Census Bureau rejects city appeal on count

April 9, 2012 Helen Klein
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Disappointment and frustration characterize the reaction to the U.S. Census Bureau’s refusal to adjust its population counts for New York City, which local officials contend understated the city’s actual population by at least 200,000.

The Census Bureau delivered the bad news in time for April Fool’s Day, April 1, but the result is clearly anything but a joke, as it affects the amount of federal money flowing into the city for the next decade for a laundry list of uses, from schools to hospitals. Census counts also affect representation, but officials knew that even if the formal appeal filed by the city in August, 2011, had succeeded, it could not have changed the allocation of representation, which has already been completed.

“It’s certainly going to hurt New York City because many grants that are received are based on population,” noted City Councilmember Vincent Gentile, who represents both Bay Ridge and Bensonhurst, areas of the city cited by officials as being radically undercounted. “It’s just a sad outcome and it’s frustrating, because there seems to be no remedy.”

According to a spokesperson for the Department of City Planning (DCP), which handled the Census appeal, DCP “identified clear anomalies in the census count in portions of Brooklyn and Queens that revealed significant shortcomings in the Census Bureau’s procedures, resulting in neighborhoods of high growth being undercounted.”

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According to the 2010 Census, Brooklyn grew by only 1.6 percent, or 39,374 people, over the past decade –from 2,465,326 to 2,504,700. But, city number crunchers pointed to faulty enumeration in a single office as leading to the undercount in both Brooklyn and Queens.

In Brooklyn, that office—which counted a significant number of vacant housing units in areas where locals say there are few or no vacancies — handled communities in the southwestern part of the borough.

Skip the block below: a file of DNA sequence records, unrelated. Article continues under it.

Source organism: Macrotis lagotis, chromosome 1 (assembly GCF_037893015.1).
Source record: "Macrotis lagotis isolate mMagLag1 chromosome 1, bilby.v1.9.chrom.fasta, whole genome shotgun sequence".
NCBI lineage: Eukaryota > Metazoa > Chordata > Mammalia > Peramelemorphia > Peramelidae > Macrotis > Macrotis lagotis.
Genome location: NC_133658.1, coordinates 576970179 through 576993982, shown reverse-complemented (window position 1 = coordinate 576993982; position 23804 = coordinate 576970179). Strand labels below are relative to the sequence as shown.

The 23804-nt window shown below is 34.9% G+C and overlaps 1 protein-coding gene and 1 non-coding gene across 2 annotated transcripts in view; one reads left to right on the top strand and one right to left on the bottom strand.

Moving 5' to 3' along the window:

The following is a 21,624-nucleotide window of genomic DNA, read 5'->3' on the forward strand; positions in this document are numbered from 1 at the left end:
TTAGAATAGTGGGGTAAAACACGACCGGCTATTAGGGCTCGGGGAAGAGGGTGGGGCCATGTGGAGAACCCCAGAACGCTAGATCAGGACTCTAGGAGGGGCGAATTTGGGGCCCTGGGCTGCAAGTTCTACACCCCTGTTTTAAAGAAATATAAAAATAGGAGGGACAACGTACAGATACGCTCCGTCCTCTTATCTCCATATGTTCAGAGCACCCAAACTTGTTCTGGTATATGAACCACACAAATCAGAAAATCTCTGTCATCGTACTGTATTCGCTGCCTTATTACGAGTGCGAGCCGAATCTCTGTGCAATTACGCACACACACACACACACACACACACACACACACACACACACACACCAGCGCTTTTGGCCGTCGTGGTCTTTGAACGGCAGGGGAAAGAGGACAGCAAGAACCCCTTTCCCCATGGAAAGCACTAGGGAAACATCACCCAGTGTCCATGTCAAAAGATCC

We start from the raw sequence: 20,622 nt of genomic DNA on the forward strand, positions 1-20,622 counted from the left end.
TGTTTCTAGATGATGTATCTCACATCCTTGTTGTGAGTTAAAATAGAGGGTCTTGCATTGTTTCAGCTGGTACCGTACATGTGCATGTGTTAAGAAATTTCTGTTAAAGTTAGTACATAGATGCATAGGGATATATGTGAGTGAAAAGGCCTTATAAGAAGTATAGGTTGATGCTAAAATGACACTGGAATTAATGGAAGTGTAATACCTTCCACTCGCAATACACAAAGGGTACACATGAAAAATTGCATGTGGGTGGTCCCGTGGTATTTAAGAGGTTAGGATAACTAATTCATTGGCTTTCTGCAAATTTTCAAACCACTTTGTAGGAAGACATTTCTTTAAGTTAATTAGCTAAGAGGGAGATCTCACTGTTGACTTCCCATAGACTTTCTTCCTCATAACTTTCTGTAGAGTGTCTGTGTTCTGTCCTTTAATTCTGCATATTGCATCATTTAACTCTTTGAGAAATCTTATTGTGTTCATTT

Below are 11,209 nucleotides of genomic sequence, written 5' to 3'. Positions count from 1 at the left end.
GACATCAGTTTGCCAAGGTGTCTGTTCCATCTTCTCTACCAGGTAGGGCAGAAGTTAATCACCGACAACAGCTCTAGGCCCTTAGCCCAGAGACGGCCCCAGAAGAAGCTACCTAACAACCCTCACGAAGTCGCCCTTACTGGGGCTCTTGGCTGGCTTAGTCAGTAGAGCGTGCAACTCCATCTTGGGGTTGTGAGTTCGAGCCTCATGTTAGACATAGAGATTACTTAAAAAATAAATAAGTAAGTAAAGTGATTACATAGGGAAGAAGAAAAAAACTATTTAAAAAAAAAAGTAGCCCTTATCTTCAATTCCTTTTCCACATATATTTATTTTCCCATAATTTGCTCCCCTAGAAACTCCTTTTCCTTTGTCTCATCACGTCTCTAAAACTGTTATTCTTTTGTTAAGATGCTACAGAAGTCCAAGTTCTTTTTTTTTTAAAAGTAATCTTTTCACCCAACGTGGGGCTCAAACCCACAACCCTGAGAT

Altogether, in Brooklyn, the Census identified an increase of over 33,000 in the number of vacant units, up 66.4 percent compared to 10 years earlier, with 30 Census tracts in the borough recorded as having a 500 percent or greater increase in the number of vacancies, and 120 having a 200 to 499 percent increase in vacancies.

The increase in vacancies in the particular local office in southwest Brooklyn identified by the city as being problematic was a whopping 214 percent, in direct contradiction with a 2008 Housing and Vacancy Survey which identified 9,587 vacant units, compared to the 25,501 identified in the 2010 Census.

The Census Bureau’s findings are in direct contradiction to the anecdotal evidence, said Gentile. “All you have to do is walk around. On almost every block, the vacancy rate is almost non-existent.”

Nonetheless, the DCP spokesperson said, “The Census Bureau’s examination of the addresses City Planning submitted did not reveal errors admissible” under the process previously put in place by the federal bureau, which only considers issues “concerning geographic boundaries and the processing of data already collected in the Census enumeration. The Census Bureau does not change numbers produced from an enumeration, unless the error falls into those categories.”

“We are disappointed by the outcome of the resolution process—clearly communities in Brooklyn were undercounted,” said Mark Zustovich, a spokesperson for Borough President Marty Markowitz. “The city and this office will continue to work with the Census Bureau to ensure that enumeration procedures are improved and that Brooklyn and the other boroughs are more accurately counted in 2020.”

State Senator Marty Golden agreed, noting, “The United States Census Bureau has failed locally to provide an accurate count of our population. It is a shame that they will not adjust the undercount that will negatively affect our city and state financially.


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